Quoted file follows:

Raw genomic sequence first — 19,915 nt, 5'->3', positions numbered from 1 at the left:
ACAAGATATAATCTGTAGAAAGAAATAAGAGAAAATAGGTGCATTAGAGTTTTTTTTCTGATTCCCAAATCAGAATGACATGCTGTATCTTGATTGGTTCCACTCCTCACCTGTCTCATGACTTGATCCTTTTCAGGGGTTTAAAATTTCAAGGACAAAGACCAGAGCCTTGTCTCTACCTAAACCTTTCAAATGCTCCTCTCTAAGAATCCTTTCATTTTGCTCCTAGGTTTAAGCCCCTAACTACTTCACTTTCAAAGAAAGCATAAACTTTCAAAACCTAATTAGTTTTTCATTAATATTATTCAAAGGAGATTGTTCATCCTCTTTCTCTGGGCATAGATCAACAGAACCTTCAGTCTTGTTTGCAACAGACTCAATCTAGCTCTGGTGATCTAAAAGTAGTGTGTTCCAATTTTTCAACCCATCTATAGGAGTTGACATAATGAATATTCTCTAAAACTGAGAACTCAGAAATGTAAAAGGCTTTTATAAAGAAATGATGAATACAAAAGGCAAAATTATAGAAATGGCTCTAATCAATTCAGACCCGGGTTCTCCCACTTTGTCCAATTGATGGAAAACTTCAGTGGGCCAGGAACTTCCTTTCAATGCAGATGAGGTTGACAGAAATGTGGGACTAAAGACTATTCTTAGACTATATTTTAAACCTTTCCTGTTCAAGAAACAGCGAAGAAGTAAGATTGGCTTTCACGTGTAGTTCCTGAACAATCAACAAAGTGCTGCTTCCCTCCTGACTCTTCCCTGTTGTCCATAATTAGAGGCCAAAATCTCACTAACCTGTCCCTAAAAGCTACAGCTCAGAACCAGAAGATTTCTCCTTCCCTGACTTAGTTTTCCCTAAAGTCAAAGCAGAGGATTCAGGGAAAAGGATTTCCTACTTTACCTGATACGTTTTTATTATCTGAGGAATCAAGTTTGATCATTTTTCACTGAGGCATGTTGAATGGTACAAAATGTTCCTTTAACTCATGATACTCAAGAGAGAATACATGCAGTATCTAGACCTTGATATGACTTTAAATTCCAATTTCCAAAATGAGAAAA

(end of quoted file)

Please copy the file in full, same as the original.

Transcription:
Raw genomic sequence first — 19,915 nt, 5'->3', positions numbered from 1 at the left:
ACAAGATATAATCTGTAGAAAGAAATAAGAGAAAATAGGTGCATTAGAGTTTTTTTTCTGATTCCCAAATCAGAATGACATGCTGTATCTTGATTGGTTCCACTCCTCACCTGTCTCATGACTTGATCCTTTTCAGGGGTTTAAAATTTCAAGGACAAAGACCAGAGCCTTGTCTCTACCTAAACCTTTCAAATGCTCCTCTCTAAGAATCCTTTCATTTTGCTCCTAGGTTTAAGCCCCTAACTACTTCACTTTCAAAGAAAGCATAAACTTTCAAAACCTAATTAGTTTTTCATTAATATTATTCAAAGGAGATTGTTCATCCTCTTTCTCTGGGCATAGATCAACAGAACCTTCAGTCTTGTTTGCAACAGACTCAATCTAGCTCTGGTGATCTAAAAGTAGTGTGTTCCAATTTTTCAACCCATCTATAGGAGTTGACATAATGAATATTCTCTAAAACTGAGAACTCAGAAATGTAAAAGGCTTTTATAAAGAAATGATGAATACAAAAGGCAAAATTATAGAAATGGCTCTAATCAATTCAGACCCGGGTTCTCCCACTTTGTCCAATTGATGGAAAACTTCAGTGGGCCAGGAACTTCCTTTCAATGCAGATGAGGTTGACAGAAATGTGGGACTAAAGACTATTCTTAGACTATATTTTAAACCTTTCCTGTTCAAGAAACAGCGAAGAAGTAAGATTGGCTTTCACGTGTAGTTCCTGAACAATCAACAAAGTGCTGCTTCCCTCCTGACTCTTCCCTGTTGTCCATAATTAGAGGCCAAAATCTCACTAACCTGTCCCTAAAAGCTACAGCTCAGAACCAGAAGATTTCTCCTTCCCTGACTTAGTTTTCCCTAAAGTCAAAGCAGAGGATTCAGGGAAAAGGATTTCCTACTTTACCTGATACGTTTTTATTATCTGAGGAATCAAGTTTGATCATTTTTCACTGAGGCATGTTGAATGGTACAAAATGTTCCTTTAACTCATGATACTCAAGAGAGAATACATGCAGTATCTAGACCTTGATATGACTTTAAATTCCAATTTCCAAAATGAGAAAA